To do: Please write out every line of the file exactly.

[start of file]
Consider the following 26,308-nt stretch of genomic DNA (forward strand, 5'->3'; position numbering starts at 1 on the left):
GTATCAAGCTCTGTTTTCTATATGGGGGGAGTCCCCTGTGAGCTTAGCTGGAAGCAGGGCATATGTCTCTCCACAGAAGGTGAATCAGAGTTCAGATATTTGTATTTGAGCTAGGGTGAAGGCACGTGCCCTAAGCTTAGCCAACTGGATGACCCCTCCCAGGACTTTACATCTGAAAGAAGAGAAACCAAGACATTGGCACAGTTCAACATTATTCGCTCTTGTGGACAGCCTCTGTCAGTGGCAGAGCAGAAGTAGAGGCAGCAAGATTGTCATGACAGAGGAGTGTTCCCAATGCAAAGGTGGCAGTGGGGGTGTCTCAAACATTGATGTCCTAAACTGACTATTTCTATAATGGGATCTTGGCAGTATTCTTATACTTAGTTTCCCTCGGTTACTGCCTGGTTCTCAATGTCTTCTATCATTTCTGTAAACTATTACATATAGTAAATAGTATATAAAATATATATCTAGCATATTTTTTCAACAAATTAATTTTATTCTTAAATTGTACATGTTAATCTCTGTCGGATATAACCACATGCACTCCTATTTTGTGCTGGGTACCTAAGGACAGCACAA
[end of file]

Consider the following 26,308-nt stretch of genomic DNA (forward strand, 5'->3'; position numbering starts at 1 on the left):
GTATCAAGCTCTGTTTTCTATATGGGGGGAGTCCCCTGTGAGCTTAGCTGGAAGCAGGGCATATGTCTCTCCACAGAAGGTGAATCAGAGTTCAGATATTTGTATTTGAGCTAGGGTGAAGGCACGTGCCCTAAGCTTAGCCAACTGGATGACCCCTCCCAGGACTTTACATCTGAAAGAAGAGAAACCAAGACATTGGCACAGTTCAACATTATTCGCTCTTGTGGACAGCCTCTGTCAGTGGCAGAGCAGAAGTAGAGGCAGCAAGATTGTCATGACAGAGGAGTGTTCCCAATGCAAAGGTGGCAGTGGGGGTGTCTCAAACATTGATGTCCTAAACTGACTATTTCTATAATGGGATCTTGGCAGTATTCTTATACTTAGTTTCCCTCGGTTACTGCCTGGTTCTCAATGTCTTCTATCATTTCTGTAAACTATTACATATAGTAAATAGTATATAAAATATATATCTAGCATATTTTTTCAACAAATTAATTTTATTCTTAAATTGTACATGTTAATCTCTGTCGGATATAACCACATGCACTCCTATTTTGTGCTGGGTACCTAAGGACAGCACAA